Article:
Thursday, March 27, 2014

TIME'S BODY

I was first introduced to Dabney Stuart's work through Gary Entsminger, publisher of Pinyon Publishing, an independent press in Montrose, Colorado, and was impressed by Stuart's metaphysical musings in Greenbrier Forest, which I reviewed in 2012. His new book, Time's Body, a collection of new and selected poems, 1994-2014, is the work of a mature voice, resonating with both eloquence and humor. It is a voice filled with formal seriousness and unhurried playfulness, not wholly committed to the canons of intellectualism or confessionalism—the voice of an aging troubadour who quotes Andre' Viette in the preliminary pages of the book: "Nothing's going to grow if it's not there."

Everything is here in this multi-layered collection—from spare poems in the Chinese tradition to longer ruminations about characters like William Shakespeare and about controvertible black holes in the universe. The book's stark cover, a photograph of an annular solar eclipse by Stan Honda, could imply a certain darkness within the pages, but contrarily, Time's Body is dazzling with sensual dramas, encounters with the natural world, and lyrics about lightness and energy.

As a former clarinetist, I'm partial to woodwinds, and the poem that exemplified that sense of control needed to play music or write enduring poetry is that of "Solo," one of Stuart's newer poems. The description of an oboe player's effect on the listener is masterful, a beautiful solo in itself...

"Her music, /sinuous as swallow flight, /emptied the mind, too. /Nothing became/the way it floated, its local air, swallowed by nothing./She followed a trail of notes,/but her listeners/went off into myriad lost/meanders, keeping/almost no time. They knew/nothing, did not think/about form and void, /or anything/on the face of the earth/or moving upon its waters. /Instead they took heart/from this wind blowing them away." 

You can almost see the black notes rising in this acknowledgement of the musician playing a wind instrument and giving lift to the listener.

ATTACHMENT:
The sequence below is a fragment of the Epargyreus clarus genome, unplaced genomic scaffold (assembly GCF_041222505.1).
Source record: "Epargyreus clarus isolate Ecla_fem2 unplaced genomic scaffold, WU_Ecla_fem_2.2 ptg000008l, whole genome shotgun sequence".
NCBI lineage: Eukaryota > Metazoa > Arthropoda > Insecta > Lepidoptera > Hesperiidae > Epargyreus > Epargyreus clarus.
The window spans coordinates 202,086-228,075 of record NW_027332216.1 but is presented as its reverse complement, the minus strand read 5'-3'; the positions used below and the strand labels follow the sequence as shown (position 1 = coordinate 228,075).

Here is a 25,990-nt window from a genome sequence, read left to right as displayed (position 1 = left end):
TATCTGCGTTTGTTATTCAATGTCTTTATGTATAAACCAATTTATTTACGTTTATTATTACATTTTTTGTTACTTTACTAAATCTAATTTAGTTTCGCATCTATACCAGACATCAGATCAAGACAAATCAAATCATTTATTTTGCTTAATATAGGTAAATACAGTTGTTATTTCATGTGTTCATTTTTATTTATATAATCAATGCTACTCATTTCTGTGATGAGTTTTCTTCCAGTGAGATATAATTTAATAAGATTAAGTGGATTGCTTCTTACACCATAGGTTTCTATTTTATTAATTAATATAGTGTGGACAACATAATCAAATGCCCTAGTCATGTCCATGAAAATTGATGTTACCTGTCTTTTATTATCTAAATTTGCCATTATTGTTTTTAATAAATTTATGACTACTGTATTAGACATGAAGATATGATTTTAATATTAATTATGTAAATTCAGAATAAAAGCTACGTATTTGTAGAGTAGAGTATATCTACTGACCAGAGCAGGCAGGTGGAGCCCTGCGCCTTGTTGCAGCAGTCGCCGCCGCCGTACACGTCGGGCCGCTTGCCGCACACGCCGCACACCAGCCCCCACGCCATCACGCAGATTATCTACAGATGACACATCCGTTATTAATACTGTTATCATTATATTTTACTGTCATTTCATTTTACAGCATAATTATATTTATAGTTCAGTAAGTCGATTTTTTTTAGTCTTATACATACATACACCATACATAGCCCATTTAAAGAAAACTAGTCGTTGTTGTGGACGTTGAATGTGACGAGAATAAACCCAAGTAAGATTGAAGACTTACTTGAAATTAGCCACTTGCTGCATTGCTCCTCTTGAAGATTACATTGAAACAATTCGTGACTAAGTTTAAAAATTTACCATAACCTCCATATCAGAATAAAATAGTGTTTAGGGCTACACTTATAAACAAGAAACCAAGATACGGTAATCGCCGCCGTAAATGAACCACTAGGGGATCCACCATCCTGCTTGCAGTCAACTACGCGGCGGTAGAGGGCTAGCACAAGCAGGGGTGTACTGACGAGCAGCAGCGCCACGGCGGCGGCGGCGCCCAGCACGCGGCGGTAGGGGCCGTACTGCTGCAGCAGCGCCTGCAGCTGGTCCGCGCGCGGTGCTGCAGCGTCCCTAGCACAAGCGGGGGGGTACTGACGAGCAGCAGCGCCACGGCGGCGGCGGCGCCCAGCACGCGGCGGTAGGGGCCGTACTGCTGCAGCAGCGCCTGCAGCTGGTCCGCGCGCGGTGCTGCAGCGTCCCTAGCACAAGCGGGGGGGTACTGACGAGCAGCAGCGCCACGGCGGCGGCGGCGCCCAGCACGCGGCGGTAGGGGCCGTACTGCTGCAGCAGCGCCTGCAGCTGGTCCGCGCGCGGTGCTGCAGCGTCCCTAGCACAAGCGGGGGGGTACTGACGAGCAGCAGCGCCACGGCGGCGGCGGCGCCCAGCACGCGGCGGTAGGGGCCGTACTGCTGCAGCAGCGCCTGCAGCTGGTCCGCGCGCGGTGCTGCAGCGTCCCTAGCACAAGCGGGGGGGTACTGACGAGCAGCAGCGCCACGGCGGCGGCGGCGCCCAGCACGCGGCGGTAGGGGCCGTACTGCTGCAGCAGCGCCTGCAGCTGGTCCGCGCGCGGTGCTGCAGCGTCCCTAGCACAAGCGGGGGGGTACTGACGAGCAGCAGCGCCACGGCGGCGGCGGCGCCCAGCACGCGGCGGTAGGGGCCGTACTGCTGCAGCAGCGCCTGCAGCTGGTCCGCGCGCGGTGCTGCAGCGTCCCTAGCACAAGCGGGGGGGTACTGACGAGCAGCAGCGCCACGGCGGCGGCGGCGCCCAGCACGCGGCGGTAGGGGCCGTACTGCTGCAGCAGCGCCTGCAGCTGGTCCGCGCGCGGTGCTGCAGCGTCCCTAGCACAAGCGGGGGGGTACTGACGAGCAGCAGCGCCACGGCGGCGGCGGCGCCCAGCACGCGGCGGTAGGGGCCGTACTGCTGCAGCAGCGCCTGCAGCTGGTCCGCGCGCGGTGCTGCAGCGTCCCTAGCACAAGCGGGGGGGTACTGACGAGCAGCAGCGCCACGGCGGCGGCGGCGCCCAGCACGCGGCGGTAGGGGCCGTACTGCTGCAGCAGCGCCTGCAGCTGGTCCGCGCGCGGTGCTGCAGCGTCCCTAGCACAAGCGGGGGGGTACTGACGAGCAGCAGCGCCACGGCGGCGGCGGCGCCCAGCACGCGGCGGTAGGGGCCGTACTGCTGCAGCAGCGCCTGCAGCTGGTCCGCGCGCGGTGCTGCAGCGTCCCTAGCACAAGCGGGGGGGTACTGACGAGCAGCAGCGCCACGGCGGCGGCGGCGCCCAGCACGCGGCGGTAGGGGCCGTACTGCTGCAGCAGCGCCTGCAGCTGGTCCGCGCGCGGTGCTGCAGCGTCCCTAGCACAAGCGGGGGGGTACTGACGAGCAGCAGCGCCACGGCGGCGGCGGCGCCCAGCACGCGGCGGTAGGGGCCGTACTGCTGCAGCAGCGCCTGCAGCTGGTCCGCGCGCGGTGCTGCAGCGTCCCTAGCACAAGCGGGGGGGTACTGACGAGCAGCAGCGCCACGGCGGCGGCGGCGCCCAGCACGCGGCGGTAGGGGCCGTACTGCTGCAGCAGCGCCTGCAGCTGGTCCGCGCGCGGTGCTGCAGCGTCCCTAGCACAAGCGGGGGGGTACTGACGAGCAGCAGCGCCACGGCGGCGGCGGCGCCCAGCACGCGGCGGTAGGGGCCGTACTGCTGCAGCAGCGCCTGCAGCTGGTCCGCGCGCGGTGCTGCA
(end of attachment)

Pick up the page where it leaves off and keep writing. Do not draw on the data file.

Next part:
In "Yucca Mountain," readers hear the echoes of a metaphysician as Stuart describes the mountain over Ghost Dance Fault and the ghosts that haunt the fault, "vibrations... crazing the music to which their bodies ribboned." Unfettered by sentimentalism, Stuart speaks of giving his father away to open mesas and leaving echoes behind, assuring the reader that 

"...if you go there/you can breathe them. Our heels click a joy/together. Our motions give a pattern/to their air anyone can join, /invisible leaves from a notebook flying, /ghosting our dance, feathering its voices."

This is a buoyant aria linking myth and the poet's memory in a spiritual refrain.

Stuart contributes a bit of sensual whimsicality in "Staying in Touch," a poem about falling in love with the same woman living "in the blind/hole at the center/of my left eye," who gives him the "big ecstasy" of lovemaking. It is told with the wryness of a poet who recognizes the body's limitations and describes the aftermath of coming together as "...beached walruses /drifting..."  

Time's Body is a collection of poems that helps readers accept the temporal state of the human condition, to see both the here and now while probing the light beyond. It is somber, meditative, and forthright about the terrors and the consolations of life in "time's body."

Dabney Stuart has published eighteen previous volumes of poetry, is a former resident at the Rockefeller Center in Bellagio, Italy, has held a Virginia Artists Fellowship, two fellowships from the National Endowment for the Arts, and a Guggenheim Fellowship. In 2006, he was awarded the Library of Virginia Poetry Prize. His work is housed in the audio and video archives at the Library of Congress. He lives with wife Sandra in Lexington, Virginia.

Time's Body is available from Pinyon Publishing, 23847 V66 Trail, Montrose, Colorado 81403.  


Post a Comment